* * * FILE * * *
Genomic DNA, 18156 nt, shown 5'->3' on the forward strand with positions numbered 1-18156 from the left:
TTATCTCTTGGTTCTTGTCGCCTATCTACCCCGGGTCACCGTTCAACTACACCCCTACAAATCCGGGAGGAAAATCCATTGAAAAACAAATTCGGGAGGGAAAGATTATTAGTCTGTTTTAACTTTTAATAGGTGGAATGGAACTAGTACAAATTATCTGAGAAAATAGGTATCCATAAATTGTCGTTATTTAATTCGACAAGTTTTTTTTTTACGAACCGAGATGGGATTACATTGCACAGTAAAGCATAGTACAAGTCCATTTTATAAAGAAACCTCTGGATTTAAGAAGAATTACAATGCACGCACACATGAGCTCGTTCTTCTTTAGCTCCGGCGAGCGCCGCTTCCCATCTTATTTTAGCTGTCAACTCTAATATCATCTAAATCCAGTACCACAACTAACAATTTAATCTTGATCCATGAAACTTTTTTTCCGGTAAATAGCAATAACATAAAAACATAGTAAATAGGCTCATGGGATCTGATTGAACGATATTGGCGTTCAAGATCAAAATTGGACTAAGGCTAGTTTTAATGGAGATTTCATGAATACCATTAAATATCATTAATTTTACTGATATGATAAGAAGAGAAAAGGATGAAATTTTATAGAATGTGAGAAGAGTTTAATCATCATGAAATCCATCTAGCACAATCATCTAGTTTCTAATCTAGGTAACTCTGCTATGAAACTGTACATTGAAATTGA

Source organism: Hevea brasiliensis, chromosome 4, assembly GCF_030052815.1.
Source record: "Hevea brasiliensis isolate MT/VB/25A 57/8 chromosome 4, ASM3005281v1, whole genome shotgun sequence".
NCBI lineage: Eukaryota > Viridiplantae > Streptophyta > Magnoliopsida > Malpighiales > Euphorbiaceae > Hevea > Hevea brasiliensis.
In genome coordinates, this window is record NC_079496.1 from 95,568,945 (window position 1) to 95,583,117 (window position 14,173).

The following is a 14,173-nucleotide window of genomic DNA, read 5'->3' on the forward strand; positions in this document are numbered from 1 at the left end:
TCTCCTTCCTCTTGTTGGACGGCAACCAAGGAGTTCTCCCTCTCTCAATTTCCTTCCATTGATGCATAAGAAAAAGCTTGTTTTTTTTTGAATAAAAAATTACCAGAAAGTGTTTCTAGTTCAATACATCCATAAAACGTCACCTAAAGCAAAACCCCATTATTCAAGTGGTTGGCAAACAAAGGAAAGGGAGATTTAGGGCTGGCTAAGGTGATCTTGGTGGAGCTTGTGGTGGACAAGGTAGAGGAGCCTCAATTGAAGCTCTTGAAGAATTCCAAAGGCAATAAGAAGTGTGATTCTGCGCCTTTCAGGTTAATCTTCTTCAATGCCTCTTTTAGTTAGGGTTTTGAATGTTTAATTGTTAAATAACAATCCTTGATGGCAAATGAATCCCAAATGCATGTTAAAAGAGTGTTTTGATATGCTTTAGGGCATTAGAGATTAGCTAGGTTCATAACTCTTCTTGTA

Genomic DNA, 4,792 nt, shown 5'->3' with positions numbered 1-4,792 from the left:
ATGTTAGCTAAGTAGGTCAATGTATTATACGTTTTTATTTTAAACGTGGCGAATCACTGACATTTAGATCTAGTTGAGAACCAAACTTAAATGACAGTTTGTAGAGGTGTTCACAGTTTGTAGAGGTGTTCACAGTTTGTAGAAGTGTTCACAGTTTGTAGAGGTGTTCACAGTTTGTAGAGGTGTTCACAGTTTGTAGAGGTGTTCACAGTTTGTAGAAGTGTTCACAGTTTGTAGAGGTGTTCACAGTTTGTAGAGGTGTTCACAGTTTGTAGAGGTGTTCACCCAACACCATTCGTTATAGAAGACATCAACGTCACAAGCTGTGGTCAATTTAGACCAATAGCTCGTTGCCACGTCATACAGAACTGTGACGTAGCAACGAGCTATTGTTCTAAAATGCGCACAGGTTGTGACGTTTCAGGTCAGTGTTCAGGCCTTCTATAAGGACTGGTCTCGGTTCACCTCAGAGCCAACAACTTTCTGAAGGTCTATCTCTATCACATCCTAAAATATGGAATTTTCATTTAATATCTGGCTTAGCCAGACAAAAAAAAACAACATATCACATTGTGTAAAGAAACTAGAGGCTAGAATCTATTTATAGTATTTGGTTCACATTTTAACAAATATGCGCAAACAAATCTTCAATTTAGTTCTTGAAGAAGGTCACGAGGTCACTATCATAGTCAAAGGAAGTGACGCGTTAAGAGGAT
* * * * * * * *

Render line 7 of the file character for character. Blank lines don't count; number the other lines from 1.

The following is a 14,173-nucleotide window of genomic DNA, read 5'->3' on the forward strand; positions in this document are numbered from 1 at the left end: